I’ve been to lots of mindfulness sessions, and somehow whenever I’m supposed to be lying on a beach, relaxing and feeling the warmth of the sun, something random will arrive in the sky, a giant fly, or a thought reminding me that’s it is, in fact, raining, and I need to bring the washing in. This is frustrating as I’m completely aware of how mindless our lives can be and so the ability to completely concentrate on the present is an important skill to cultivate.
What I have discovered, however, in the two years I’ve been doing my illustrated journal is that drawing does allow me to just be, and the sketches in this post that were done in the last week demonstrate why I need to keep practising mindfulness.
The pencil sketch of my little boy was drawn from photograph taken when he was a toddler, warm and wet and fresh out of the bath wrapped in a rabbit-eared dressing gown. I don’t normally do pencil sketches, highly detailed pen and ink is what I normally do. But last Friday the boy decided to throw the mother of all strops on the way home from school. Crying, screaming, and telling me he hated me. When we got in he went to his bedroom. Both of us needing some time to calm down. I was smarting from his telling me he hated me and embarrassed at his behaviour in the middle of the street, but rather than dwell on it, I found an old photograph and just drew, quickly, concentrating on the pencil strokes, and recalling how lovely, warm and squashy the boy was, and still is, when he’s come out of the bath. It worked, my anger dissipated. We were both able to cuddle and make up with the space that might have been filled by arguing filled with me remembering how much I love him instead, and that we all have off days.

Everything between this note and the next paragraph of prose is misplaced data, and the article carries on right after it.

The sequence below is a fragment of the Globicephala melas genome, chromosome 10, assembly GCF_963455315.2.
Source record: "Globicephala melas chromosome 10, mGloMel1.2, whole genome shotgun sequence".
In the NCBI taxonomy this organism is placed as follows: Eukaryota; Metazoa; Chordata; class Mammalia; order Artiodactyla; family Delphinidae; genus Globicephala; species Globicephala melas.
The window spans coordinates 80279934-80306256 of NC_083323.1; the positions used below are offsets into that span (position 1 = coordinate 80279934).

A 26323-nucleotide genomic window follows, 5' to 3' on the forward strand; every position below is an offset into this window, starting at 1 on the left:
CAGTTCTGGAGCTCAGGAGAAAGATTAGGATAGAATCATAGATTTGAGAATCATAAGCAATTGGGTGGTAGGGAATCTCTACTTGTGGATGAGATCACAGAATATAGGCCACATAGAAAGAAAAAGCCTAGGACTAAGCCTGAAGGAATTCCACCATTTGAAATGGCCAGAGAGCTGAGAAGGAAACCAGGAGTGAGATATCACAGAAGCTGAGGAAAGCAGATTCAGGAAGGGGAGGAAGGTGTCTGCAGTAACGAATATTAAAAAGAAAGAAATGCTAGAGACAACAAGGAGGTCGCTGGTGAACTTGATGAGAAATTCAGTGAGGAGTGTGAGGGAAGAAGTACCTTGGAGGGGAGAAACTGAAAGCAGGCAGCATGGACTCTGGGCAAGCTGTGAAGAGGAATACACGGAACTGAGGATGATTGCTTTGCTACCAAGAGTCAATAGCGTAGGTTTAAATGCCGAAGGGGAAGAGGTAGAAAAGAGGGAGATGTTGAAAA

So, I may not be able to imagine myself on a beach, but I can do mindful sketches to ground myself and my emotions in the here and now, and it’s something that I need to do more often.